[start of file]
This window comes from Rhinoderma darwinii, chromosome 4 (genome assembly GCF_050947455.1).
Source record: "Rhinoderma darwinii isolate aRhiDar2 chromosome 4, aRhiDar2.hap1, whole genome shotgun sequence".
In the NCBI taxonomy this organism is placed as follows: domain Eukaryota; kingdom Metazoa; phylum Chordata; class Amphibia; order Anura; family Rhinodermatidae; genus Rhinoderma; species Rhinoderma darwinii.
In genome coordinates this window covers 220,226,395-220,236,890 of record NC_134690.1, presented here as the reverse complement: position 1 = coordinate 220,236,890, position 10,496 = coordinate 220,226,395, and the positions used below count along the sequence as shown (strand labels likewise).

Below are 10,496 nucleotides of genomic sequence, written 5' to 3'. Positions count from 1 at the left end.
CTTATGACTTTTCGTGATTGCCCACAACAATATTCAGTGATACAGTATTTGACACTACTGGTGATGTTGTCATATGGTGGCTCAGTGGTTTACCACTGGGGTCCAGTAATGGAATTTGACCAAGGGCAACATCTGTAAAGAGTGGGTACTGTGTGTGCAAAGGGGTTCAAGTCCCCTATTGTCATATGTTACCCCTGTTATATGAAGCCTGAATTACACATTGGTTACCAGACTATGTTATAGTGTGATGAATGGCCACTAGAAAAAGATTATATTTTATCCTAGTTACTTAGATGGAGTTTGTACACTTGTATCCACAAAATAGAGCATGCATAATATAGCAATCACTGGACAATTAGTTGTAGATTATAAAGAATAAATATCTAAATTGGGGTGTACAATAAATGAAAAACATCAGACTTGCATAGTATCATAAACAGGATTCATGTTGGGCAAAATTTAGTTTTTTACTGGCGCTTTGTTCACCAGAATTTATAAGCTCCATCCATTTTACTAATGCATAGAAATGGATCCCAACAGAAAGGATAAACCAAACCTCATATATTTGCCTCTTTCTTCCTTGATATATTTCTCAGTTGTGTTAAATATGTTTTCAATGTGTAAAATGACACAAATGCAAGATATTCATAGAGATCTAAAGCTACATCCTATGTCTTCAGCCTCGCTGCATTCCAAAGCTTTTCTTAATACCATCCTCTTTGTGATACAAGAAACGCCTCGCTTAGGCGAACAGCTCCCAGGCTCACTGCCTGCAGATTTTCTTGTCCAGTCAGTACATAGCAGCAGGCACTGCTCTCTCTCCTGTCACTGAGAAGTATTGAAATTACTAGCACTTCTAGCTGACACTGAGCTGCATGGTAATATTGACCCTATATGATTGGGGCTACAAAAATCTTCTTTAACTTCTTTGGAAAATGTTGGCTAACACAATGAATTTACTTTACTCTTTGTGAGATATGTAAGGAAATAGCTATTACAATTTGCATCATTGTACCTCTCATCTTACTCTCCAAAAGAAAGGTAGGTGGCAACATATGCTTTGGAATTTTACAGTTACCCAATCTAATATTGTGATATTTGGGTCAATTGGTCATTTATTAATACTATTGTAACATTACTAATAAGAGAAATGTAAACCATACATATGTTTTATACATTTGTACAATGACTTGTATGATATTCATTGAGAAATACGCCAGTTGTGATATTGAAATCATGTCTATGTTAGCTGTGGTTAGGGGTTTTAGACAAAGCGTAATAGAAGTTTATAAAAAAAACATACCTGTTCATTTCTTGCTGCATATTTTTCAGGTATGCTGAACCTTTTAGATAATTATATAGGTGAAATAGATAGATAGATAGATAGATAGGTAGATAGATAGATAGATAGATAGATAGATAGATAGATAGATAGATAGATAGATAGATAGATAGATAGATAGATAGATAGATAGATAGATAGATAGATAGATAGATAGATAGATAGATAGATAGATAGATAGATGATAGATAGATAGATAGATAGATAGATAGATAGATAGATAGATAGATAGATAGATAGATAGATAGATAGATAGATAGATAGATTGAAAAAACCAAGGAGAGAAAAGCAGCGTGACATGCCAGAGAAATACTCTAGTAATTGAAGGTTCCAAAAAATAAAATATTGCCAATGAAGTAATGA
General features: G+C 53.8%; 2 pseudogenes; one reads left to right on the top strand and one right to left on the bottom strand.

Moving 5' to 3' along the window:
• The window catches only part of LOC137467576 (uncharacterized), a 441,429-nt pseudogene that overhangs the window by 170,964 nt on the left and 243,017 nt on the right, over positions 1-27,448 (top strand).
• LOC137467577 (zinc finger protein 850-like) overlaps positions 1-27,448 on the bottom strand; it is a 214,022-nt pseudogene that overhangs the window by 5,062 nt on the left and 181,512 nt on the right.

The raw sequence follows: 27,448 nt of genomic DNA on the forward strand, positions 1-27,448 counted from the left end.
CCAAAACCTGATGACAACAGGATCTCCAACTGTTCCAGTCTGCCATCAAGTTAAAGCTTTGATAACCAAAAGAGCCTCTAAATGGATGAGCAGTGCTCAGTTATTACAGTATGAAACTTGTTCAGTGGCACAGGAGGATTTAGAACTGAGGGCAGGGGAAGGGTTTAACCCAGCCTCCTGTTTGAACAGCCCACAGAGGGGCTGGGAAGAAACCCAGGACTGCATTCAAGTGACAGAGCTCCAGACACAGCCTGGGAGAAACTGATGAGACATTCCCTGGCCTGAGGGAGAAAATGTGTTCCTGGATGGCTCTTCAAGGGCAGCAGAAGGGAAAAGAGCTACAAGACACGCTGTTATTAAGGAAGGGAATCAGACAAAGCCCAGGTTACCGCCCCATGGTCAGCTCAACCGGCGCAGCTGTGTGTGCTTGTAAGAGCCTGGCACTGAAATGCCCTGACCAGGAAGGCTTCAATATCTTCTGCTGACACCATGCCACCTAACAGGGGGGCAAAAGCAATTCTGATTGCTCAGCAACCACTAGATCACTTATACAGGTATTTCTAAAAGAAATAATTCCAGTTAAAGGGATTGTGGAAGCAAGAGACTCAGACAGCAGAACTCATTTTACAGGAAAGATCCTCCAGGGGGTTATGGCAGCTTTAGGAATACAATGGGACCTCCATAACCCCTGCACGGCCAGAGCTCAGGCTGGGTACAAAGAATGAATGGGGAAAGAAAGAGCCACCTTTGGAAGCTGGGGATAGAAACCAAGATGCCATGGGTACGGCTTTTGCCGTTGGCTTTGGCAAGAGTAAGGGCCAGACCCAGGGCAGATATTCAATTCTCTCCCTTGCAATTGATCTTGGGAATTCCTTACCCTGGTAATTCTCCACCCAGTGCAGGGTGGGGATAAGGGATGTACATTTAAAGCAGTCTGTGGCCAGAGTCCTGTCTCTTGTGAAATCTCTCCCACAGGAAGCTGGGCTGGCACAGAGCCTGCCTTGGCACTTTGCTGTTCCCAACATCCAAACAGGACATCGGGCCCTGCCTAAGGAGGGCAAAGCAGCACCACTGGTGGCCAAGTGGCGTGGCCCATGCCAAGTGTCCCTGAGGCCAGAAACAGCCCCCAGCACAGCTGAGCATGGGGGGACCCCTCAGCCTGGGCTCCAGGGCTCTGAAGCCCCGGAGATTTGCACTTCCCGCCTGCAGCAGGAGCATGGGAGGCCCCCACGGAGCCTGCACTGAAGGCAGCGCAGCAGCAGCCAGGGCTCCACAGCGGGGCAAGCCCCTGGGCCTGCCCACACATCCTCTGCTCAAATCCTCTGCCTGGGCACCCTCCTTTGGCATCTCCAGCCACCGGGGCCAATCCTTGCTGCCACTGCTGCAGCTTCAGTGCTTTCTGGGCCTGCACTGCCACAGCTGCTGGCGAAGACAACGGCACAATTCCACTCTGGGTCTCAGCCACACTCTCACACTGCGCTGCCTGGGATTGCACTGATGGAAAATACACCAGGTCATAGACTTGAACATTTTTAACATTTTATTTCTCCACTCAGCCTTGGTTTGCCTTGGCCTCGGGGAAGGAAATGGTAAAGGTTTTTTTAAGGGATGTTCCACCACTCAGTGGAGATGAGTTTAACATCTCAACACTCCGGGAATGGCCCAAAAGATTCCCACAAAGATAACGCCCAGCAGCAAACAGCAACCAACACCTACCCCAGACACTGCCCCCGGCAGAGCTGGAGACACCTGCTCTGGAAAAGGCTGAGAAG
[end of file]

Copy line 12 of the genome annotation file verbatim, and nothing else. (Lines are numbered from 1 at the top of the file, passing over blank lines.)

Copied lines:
CCAAAACCTGATGACAACAGGATCTCCAACTGTTCCAGTCTGCCATCAAGTTAAAGCTTTGATAACCAAAAGAGCCTCTAAATGGATGAGCAGTGCTCAGTTATTACAGTATGAAACTTGTTCAGTGGCACAGGAGGATTTAGAACTGAGGGCAGGGGAAGGGTTTAACCCAGCCTCCTGTTTGAACAGCCCACAGAGGGGCTGGGAAGAAACCCAGGACTGCATTCAAGTGACAGAGCTCCAGACACAGCCTGGGAGAAACTGATGAGACATTCCCTGGCCTGAGGGAGAAAATGTGTTCCTGGATGGCTCTTCAAGGGCAGCAGAAGGGAAAAGAGCTACAAGACACGCTGTTATTAAGGAAGGGAATCAGACAAAGCCCAGGTTACCGCCCCATGGTCAGCTCAACCGGCGCAGCTGTGTGTGCTTGTAAGAGCCTGGCACTGAAATGCCCTGACCAGGAAGGCTTCAATATCTTCTGCTGACACCATGCCACCTAACAGGGGGGCAAAAGCAATTCTGATTGCTCAGCAACCACTAGATCACTTATACAGGTATTTCTAAAAGAAATAATTCCAGTTAAAGGGATTGTGGAAGCAAGAGACTCAGACAGCAGAACTCATTTTACAGGAAAGATCCTCCAGGGGGTTATGGCAGCTTTAGGAATACAATGGGACCTCCATAACCCCTGCACGGCCAGAGCTCAGGCTGGGTACAAAGAATGAATGGGGAAAGAAAGAGCCACCTTTGGAAGCTGGGGATAGAAACCAAGATGCCATGGGTACGGCTTTTGCCGTTGGCTTTGGCAAGAGTAAGGGCCAGACCCAGGGCAGATATTCAATTCTCTCCCTTGCAATTGATCTTGGGAATTCCTTACCCTGGTAATTCTCCACCCAGTGCAGGGTGGGGATAAGGGATGTACATTTAAAGCAGTCTGTGGCCAGAGTCCTGTCTCTTGTGAAATCTCTCCCACAGGAAGCTGGGCTGGCACAGAGCCTGCCTTGGCACTTTGCTGTTCCCAACATCCAAACAGGACATCGGGCCCTGCCTAAGGAGGGCAAAGCAGCACCACTGGTGGCCAAGTGGCGTGGCCCATGCCAAGTGTCCCTGAGGCCAGAAACAGCCCCCAGCACAGCTGAGCATGGGGGGACCCCTCAGCCTGGGCTCCAGGGCTCTGAAGCCCCGGAGATTTGCACTTCCCGCCTGCAGCAGGAGCATGGGAGGCCCCCACGGAGCCTGCACTGAAGGCAGCGCAGCAGCAGCCAGGGCTCCACAGCGGGGCAAGCCCCTGGGCCTGCCCACACATCCTCTGCTCAAATCCTCTGCCTGGGCACCCTCCTTTGGCATCTCCAGCCACCGGGGCCAATCCTTGCTGCCACTGCTGCAGCTTCAGTGCTTTCTGGGCCTGCACTGCCACAGCTGCTGGCGAAGACAACGGCACAATTCCACTCTGGGTCTCAGCCACACTCTCACACTGCGCTGCCTGGGATTGCACTGATGGAAAATACACCAGGTCATAGACTTGAACATTTTTAACATTTTATTTCTCCACTCAGCCTTGGTTTGCCTTGGCCTCGGGGAAGGAAATGGTAAAGGTTTTTTTAAGGGATGTTCCACCACTCAGTGGAGATGAGTTTAACATCTCAACACTCCGGGAATGGCCCAAAAGATTCCCACAAAGATAACGCCCAGCAGCAAACAGCAACCAACACCTACCCCAGACACTGCCCCCGGCAGAGCTGGAGACACCTGCTCTGGAAAAGGCTGAGAAG